John McCain on Drugs

Administration is AWOL on the war on drugs

Of the four major candidates, McCain has expressed the most hawkish positions on drug policy. He wants to increas penalties for selling drugs, supports the death penalty for drug kingpins, favors tightening security to stop the flow of drugs into the country, and wants to restrict availability of methadone for heroin addicts. He said the Clinton administration was “AWOL on the war on drugs” and he would push for more money and military assistance to drug-supplying nations such as Colombia.
Source: Boston Globe, p. A21 Mar 5, 2000

Public/private partnerships for drug treatment

McCain indicates that federally sponsored drug education and drug treatment programs should be expanded. He says, “Work to expand public/private partnerships in support of such initiatives, and coordinate them with state and local efforts.”
Source: 2000 NPAT Jan 13, 2000

Prevention & education apply to alcohol as well as marijuana

Q: How do you reconcile the tolerance for alcohol with the intolerance for marijuana?
A: I can’t support the legalization of marijuana. Scientific evidence indicates that the moment that it enters your body, one, it does damage, and second, it can become addictive. It is a gateway drug. There is a problem in American with alcohol abuse, and there’s no doubt about that. We have to do whatever we can to - prevention, education, and that applies to drugs too.
Source: Republican Debate at Dartmouth College Oct 29, 1999

We’re losing drug war - just say no

We’re losing the war on drugs. We ought to say, “It’s not a war anymore,” or we really ought to go after it. And there was a time in our history when we weren’t always losing the war on drugs. It was when Nancy Reagan had a very simple program called “Just Say No.” And young Americans were reducing the usage of drugs in America.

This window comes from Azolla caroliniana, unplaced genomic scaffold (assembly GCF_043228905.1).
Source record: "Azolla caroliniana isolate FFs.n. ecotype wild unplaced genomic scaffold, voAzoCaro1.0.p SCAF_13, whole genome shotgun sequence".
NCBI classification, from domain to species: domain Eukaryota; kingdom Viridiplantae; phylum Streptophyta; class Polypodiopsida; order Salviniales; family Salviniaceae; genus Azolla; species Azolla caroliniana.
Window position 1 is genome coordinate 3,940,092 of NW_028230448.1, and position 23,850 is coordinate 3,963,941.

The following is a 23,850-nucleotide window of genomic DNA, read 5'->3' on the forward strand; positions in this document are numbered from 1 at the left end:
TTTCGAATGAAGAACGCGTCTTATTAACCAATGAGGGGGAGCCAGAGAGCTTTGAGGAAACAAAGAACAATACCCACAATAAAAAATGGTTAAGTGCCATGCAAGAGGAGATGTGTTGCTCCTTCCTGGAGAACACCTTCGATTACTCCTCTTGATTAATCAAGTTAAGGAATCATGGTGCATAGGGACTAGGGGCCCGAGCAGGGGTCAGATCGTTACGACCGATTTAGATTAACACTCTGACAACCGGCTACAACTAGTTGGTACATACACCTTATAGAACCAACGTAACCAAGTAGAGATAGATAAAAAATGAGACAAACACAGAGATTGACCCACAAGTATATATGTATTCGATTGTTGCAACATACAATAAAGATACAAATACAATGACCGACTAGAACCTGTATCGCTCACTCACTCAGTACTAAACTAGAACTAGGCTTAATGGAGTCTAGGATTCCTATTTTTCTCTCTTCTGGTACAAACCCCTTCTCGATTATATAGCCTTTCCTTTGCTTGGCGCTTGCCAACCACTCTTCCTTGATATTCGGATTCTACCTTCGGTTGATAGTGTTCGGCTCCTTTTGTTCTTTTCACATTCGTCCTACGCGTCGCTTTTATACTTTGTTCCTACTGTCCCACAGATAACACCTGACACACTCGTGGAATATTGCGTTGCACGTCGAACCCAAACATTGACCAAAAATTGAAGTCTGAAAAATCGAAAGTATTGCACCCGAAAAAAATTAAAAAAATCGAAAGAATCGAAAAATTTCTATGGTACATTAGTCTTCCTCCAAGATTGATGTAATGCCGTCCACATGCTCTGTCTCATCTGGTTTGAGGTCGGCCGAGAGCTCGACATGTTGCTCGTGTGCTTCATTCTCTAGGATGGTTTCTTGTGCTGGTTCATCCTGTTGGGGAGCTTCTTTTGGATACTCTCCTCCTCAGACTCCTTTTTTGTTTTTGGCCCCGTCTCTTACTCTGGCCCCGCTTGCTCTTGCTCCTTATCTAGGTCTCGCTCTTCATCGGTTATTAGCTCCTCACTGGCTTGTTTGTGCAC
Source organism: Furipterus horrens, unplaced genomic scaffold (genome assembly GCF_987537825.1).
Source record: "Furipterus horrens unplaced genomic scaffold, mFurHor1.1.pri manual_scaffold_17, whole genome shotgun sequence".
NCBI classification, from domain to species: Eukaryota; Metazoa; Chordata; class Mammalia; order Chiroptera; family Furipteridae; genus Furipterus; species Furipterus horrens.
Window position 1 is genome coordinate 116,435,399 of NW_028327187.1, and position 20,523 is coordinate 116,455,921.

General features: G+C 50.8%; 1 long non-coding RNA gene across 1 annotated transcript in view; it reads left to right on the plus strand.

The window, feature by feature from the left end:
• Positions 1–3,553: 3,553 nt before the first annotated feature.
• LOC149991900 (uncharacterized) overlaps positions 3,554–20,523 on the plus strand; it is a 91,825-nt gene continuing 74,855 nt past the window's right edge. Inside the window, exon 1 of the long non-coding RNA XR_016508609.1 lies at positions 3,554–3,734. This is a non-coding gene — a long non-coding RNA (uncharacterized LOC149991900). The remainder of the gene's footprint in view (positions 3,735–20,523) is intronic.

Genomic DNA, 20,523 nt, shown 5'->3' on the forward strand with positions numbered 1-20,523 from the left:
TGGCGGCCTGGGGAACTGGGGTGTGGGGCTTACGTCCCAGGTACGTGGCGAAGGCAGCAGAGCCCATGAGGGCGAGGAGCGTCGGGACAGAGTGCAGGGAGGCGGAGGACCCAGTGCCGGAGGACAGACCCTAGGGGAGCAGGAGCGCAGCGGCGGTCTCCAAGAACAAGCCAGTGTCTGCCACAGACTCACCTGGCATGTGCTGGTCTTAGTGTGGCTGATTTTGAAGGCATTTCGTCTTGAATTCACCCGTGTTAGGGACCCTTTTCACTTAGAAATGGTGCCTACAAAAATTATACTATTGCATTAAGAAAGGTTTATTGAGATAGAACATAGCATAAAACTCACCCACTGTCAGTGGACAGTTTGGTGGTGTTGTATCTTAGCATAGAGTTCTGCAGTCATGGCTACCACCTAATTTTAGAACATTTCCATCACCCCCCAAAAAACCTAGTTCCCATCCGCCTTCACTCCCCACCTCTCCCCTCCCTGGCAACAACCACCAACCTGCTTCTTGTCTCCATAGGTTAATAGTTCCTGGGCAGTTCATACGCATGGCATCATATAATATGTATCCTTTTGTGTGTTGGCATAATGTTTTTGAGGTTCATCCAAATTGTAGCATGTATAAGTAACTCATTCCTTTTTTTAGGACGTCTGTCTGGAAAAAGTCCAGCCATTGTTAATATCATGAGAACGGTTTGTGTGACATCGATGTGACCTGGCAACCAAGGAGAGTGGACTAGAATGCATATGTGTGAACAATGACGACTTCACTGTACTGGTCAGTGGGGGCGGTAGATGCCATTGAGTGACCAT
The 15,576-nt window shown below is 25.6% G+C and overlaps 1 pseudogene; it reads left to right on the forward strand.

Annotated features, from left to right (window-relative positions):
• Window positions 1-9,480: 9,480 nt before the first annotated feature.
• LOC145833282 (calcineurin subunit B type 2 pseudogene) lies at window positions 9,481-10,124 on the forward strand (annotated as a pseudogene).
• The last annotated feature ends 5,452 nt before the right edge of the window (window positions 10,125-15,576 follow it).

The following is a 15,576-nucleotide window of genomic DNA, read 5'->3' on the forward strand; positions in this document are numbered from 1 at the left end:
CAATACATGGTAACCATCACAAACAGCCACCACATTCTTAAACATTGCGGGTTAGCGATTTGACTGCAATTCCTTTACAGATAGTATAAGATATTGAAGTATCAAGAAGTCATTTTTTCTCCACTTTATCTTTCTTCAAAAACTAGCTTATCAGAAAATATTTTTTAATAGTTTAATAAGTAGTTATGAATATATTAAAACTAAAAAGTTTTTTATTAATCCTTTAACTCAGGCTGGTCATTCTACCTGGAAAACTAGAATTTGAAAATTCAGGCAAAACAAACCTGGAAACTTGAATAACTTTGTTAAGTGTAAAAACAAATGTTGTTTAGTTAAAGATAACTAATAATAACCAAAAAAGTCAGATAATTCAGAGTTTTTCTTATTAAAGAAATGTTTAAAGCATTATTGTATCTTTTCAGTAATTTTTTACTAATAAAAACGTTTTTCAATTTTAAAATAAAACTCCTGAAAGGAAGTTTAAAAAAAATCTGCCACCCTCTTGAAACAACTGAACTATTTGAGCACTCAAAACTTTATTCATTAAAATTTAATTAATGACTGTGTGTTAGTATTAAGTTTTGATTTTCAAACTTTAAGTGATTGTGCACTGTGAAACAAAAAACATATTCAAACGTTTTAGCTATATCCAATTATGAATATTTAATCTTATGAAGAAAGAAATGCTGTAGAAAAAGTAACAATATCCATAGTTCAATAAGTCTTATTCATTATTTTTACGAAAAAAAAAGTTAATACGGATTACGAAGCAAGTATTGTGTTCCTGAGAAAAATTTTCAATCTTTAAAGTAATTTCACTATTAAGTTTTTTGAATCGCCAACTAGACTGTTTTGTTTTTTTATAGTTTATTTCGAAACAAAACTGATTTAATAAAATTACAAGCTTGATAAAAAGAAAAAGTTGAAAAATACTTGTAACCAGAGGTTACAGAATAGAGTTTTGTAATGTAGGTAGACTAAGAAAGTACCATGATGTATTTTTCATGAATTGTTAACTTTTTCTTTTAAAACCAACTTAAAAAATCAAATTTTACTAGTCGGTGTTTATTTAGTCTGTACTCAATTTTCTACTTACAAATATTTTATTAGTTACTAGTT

Source: Republican Debate at Dartmouth College Oct 29, 1999

$1B for detection equipment for more border interdiction

I support the Drug Free Borders Act of 1999. This legislation funds advanced sensing equipment for detecting illegal drugs before they can cross our border and emerge on the streets of America’s cities. This Act authorizes over $1 billion to beef-up operations along our borders with Mexico and Canada, as well as at maritime ports. This legislation is a sound, responsible approach to enhancing this country’s capabilities to interdict the flow of drugs before they reach our children.
Source: Senate statement, “Drug Free Borders” Mar 18, 1999

Mexico: balancing act between free trade & stopping drugs

[There are] dangers implicit in failing to properly monitor traffic crossing the Mexican border. Yet, Mexico is one of our largest trading partners, and it is in our best interest to maintain as open a border as possible. It is a careful balancing act. [We should] ensure that we are doing everything we can to stem the flow of illegal drugs without impeding the flow of legitimate commerce. The key to finding that balance is procuring equipment to expeditiously scan incoming cargo.
Source: Senate statement, “Drug Free Borders” Mar 18, 1999

Restrict methadone treatment programs

McCain introduced the “Addiction Free Treatment Act” (S.423), which prohibits the use of funds for any drug treatment or rehabilitation program that uses methadone or other heroin detoxification agents unless the program follows specified guidelines, including that the program has as its primary objective the elimination of drug addiction and that it conducts random and frequent comprehensive drug testing for all narcotics.
Source: Senate statements S.423 Feb 11, 1999

Stricter penalties; stricter enforcement

Source: Project Vote Smart, 1998, Jul 2, 1998

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